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Federal Law Prohibiting Pre-Dispute Arbitration of Sexual Harassment and Sexual Assault Claims Not Retroactive, New Jersey Court Confirms

A new federal law invalidating pre-dispute arbitration agreements for sexual harassment and sexual assault claims does not apply retroactively, a New Jersey appeals court recently confirmed.

In Zuluaga v. Altice USA (N.J. App. Div. Nov. 29, 2022), the plaintiff had signed an arbitration agreement waiving her right to bring employment-related disputes in court when she joined her employer, Altice USA, in November 2020.  In October 2021, the plaintiff sued Altice for sexual harassment and constructive discharge claims under the New Jersey Law Against Discrimination (“NJLAD”).

The Appellate Division affirmed the lower court’s order compelling arbitration based on the parties’ arbitration agreement.  The appeals court rejected the plaintiff’s argument that the recently enacted Ending Forced Arbitration of Sexual Assault and Sexual Harassment Act (“EFAA”) invalidated her arbitration agreement.

The EFAA, which we covered in detail here, invalidates pre-dispute arbitration agreements that preclude an individual from bringing sexual harassment or sexual assault claims in court.  The law went into effect immediately upon its enactment on March 3, 2022.  Because the court found the plaintiff’s sexual harassment claim accrued no later than October 27, 2021 (when she filed her lawsuit), the EFAA would have to apply retroactively in order to apply to the plaintiff’s claim.

However, the Appellate Division pointed out that the plain text of the EFAA makes clear that the law is not retroactive by stating, “This Act, and the amendments made by this Act, shall apply with respect to any dispute or claim that arises or accrues on or after the date of enactment of this Act” (emphasis added).  The court also held that the EFAA’s non-retroactivity still controls even when, as in this case, the arbitration proceedings have not yet taken place, so long as the claim itself accrued pre-enactment.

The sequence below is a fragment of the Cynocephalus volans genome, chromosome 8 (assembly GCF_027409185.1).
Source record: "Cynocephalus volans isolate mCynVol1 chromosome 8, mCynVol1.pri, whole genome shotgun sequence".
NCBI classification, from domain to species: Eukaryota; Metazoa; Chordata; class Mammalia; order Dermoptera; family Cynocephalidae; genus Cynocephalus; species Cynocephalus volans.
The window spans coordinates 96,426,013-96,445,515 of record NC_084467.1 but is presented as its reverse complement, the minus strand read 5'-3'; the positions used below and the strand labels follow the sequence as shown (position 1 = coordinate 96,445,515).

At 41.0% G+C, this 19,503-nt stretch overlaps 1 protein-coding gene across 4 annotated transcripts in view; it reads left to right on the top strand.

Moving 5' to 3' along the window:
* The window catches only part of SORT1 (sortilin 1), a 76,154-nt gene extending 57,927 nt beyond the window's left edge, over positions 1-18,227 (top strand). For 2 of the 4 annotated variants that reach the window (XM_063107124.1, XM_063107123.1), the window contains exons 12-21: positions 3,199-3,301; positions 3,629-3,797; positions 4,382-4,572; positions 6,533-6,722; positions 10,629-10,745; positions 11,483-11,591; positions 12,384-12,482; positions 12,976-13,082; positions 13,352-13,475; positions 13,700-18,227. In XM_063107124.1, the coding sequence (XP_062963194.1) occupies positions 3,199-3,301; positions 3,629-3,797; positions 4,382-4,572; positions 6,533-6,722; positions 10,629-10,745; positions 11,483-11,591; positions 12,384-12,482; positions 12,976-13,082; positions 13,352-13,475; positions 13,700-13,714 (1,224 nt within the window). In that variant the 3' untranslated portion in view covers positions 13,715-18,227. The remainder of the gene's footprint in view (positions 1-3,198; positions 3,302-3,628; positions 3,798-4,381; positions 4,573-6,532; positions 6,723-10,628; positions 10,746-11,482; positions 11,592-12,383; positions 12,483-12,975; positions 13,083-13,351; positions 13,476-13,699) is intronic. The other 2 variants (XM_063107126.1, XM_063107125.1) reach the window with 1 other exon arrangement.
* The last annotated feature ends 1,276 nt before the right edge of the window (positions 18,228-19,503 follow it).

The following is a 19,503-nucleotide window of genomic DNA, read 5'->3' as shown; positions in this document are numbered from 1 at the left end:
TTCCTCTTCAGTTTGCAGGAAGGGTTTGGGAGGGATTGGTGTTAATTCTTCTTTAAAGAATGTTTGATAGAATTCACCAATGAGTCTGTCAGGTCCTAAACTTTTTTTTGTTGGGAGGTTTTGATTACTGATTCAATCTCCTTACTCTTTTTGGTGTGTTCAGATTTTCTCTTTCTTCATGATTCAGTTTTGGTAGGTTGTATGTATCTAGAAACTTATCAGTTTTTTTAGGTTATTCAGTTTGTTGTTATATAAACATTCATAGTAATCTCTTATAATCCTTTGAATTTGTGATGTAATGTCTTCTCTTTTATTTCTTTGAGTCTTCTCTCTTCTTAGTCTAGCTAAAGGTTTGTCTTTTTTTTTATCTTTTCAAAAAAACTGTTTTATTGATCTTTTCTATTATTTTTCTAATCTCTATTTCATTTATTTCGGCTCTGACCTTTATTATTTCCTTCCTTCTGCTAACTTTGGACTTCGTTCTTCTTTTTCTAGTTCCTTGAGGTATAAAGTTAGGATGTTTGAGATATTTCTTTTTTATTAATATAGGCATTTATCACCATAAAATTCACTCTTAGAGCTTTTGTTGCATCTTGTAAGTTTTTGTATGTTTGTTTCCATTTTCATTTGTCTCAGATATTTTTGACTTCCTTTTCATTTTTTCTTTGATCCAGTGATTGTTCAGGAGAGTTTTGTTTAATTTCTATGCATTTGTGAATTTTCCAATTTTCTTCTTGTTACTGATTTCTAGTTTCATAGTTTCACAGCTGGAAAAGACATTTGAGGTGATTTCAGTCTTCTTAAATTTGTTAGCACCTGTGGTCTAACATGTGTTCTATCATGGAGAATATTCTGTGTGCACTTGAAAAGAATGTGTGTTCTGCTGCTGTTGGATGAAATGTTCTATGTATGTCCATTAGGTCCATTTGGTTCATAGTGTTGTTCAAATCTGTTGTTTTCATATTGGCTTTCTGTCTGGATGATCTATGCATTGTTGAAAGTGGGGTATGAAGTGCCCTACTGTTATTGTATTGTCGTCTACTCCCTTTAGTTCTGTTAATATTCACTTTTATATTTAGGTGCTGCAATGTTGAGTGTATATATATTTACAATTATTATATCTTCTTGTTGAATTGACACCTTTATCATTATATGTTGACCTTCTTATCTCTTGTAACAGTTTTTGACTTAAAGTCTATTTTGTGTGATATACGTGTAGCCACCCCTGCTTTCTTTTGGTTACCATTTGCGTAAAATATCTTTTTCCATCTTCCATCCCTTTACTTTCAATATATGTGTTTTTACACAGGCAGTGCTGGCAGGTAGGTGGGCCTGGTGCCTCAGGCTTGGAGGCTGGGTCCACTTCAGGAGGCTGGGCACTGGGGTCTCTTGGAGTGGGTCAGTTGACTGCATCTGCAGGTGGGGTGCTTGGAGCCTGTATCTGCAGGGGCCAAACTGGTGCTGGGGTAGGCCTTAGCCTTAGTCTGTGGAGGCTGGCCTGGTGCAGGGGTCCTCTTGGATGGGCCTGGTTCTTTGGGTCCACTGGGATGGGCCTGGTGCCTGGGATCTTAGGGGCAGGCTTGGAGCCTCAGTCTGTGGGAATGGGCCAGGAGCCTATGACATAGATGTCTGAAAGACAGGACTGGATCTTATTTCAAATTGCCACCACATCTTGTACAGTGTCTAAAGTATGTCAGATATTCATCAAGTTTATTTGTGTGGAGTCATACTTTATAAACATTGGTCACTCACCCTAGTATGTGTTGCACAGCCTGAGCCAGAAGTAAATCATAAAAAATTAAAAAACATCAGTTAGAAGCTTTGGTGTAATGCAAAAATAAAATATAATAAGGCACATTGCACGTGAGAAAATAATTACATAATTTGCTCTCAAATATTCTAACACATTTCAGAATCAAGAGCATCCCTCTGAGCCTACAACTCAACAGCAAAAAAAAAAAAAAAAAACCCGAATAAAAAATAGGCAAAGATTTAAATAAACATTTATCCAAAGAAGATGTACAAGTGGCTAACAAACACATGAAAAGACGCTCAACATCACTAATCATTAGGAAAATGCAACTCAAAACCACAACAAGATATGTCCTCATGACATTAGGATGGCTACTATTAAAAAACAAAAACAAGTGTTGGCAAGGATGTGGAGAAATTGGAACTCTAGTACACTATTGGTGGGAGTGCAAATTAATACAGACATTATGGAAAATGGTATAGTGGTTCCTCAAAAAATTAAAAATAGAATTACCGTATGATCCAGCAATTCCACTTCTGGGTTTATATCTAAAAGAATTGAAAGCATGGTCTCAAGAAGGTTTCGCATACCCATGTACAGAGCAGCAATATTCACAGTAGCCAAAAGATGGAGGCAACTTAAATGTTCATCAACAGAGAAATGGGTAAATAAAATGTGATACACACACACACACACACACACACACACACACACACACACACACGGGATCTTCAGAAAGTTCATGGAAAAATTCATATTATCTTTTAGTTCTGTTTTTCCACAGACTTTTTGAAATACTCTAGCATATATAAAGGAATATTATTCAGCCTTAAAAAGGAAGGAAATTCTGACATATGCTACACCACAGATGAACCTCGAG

Section 12.7 of the NJLAD states that provisions in employment contracts that waive substantive or procedural rights related to discrimination, retaliation, or harassment claims are against public policy and unenforceable.  However, the Appellate Division found that the Federal Arbitration Act (“FAA”) preempts this section of the NJLAD.  While the plaintiff also argued that the EFAA’s passage eliminated this FAA preemption, the court disagreed, finding that any effect the EFAA had on FAA preemption of state law would also only apply post-March 3, 2022.

© 2023 Proskauer Rose LLP. National Law Review, Volume XII, Number 339

About this Author

Evandro Gigante Labor and Employment Lawyer Proskauer Rose Law FIrm

Evandro Gigante is a partner in the Labor & Employment Law Department and co-head of the Employment Litigation & Arbitration group and the Hiring & Terminations group. He represents clients through a variety of labor and employment matters, including allegations of sexual harassment, race, gender, national origin, disability and religious discrimination. Evandro also counsels employers through reductions-in-force, employee relations issues and other sensitive employment matters.

With a focus on discrimination and harassment claims,...

Laura M. Fant, Labor & Employment Attorney, Proskauer Law Firm

Laura M. Fant is an Associate in the Labor & Employment Department, resident in the New York office. She is a member of the Accessibility and Accommodations Practice Group, and frequently counsels on matters involving the Americans with Disabilities Act (ADA) and state public accommodation law, as well as disability accommodation in the workplace. She has experience conducting accessibility audits and providing ADA and accessibility training for clients in a variety of sectors, including retail, sports, and not-for-profit. Her practice also focuses on wage and hour...

Law Clerk

Dixie Morrison is a law clerk in the Labor Department and a member of the Employment Litigation & Arbitration Group.